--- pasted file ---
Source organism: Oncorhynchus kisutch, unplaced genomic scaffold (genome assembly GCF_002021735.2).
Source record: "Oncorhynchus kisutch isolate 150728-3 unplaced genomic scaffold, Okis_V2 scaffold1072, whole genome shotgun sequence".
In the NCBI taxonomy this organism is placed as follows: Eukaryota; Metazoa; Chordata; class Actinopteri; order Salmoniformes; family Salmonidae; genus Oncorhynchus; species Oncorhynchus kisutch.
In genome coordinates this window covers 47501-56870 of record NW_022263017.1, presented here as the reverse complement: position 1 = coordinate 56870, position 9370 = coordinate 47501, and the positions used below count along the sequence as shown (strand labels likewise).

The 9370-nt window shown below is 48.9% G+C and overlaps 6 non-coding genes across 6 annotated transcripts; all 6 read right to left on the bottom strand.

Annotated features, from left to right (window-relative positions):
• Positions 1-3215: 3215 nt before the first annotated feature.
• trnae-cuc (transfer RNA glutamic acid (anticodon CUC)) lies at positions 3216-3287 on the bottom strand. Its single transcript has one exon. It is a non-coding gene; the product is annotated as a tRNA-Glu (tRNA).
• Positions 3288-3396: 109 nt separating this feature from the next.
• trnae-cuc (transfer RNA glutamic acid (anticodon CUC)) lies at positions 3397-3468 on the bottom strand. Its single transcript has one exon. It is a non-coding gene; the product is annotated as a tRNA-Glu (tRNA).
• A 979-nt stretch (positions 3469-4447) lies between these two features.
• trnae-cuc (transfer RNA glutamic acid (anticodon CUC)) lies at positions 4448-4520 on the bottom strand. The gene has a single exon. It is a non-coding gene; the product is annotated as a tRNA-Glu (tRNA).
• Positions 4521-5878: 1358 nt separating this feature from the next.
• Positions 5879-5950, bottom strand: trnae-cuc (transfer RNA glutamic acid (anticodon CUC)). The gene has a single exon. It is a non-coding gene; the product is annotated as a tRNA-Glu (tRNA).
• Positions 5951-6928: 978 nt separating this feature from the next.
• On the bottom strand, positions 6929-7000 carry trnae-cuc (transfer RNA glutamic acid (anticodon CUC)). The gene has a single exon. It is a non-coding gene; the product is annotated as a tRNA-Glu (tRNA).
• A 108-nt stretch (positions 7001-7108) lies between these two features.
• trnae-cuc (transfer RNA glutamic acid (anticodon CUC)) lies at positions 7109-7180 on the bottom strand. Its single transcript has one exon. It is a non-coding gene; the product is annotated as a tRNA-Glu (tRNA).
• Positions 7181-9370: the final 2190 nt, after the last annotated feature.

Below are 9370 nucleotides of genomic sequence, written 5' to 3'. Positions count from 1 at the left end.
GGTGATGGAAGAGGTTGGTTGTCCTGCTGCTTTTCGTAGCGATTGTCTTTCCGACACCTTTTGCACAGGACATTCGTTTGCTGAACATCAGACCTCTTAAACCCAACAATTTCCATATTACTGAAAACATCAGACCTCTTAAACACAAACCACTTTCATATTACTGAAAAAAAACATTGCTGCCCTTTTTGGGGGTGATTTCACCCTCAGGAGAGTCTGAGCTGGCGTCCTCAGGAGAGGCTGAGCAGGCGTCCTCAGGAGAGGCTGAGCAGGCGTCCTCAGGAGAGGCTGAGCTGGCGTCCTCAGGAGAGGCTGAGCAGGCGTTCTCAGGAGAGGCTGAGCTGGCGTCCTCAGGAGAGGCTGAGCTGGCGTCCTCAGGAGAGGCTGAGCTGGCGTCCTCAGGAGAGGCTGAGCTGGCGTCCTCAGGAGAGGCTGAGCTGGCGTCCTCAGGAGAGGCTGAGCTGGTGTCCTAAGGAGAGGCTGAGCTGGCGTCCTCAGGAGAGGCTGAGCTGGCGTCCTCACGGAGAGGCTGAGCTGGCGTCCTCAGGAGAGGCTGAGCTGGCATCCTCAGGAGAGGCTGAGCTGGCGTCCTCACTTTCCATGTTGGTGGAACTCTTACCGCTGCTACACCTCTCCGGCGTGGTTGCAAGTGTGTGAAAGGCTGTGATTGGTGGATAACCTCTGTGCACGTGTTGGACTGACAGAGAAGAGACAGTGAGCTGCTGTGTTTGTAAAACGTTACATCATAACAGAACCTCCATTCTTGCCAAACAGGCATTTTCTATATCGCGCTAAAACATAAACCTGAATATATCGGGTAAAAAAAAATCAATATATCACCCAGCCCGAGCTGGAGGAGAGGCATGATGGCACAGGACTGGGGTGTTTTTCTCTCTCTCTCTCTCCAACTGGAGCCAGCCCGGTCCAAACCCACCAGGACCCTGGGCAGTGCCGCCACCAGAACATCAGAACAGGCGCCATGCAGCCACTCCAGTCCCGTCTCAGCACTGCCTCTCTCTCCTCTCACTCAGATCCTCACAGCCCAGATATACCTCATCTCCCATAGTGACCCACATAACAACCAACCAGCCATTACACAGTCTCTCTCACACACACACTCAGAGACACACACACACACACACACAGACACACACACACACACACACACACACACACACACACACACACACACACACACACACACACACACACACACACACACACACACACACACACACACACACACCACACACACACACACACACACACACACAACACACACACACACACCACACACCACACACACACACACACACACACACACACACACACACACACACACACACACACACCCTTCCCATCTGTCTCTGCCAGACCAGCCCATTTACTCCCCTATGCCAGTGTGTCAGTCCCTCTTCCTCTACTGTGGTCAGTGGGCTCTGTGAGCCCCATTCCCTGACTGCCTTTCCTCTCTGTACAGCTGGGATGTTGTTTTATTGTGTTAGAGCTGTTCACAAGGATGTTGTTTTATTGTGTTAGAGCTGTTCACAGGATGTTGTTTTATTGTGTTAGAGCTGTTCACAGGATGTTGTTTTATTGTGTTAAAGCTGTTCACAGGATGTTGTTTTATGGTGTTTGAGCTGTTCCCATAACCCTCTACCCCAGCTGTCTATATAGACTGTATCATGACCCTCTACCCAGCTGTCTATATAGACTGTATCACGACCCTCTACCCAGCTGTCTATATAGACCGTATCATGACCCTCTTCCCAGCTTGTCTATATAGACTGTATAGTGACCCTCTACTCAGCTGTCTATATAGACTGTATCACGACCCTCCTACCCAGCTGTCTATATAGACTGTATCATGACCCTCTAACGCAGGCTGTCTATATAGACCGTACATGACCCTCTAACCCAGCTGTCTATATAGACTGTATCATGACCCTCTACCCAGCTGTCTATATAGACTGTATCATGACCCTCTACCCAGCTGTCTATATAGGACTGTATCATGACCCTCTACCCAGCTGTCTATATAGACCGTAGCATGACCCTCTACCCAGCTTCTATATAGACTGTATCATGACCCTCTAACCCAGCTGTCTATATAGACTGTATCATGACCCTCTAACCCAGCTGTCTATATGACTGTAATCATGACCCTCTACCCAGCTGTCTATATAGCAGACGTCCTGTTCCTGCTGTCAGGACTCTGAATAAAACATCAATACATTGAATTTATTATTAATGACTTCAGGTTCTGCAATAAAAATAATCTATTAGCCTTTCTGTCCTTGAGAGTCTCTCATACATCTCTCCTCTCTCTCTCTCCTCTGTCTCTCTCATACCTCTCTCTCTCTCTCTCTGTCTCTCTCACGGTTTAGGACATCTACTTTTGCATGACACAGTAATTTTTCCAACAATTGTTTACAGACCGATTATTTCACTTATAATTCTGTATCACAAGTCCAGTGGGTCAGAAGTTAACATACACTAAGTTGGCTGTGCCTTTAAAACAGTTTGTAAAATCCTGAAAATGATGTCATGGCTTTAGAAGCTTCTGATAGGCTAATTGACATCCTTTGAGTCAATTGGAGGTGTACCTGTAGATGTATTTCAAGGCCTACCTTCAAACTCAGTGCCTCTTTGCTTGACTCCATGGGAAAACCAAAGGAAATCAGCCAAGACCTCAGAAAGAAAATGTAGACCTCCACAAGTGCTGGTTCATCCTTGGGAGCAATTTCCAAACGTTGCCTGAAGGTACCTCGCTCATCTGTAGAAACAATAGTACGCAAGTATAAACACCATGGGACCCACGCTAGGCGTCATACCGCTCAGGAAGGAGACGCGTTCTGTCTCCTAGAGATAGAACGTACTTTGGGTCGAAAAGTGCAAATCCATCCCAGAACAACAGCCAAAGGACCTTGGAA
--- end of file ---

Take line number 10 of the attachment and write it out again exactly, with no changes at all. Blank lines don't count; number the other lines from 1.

• trnae-cuc (transfer RNA glutamic acid (anticodon CUC)) lies at positions 3397-3468 on the bottom strand. Its single transcript has one exon. It is a non-coding gene; the product is annotated as a tRNA-Glu (tRNA).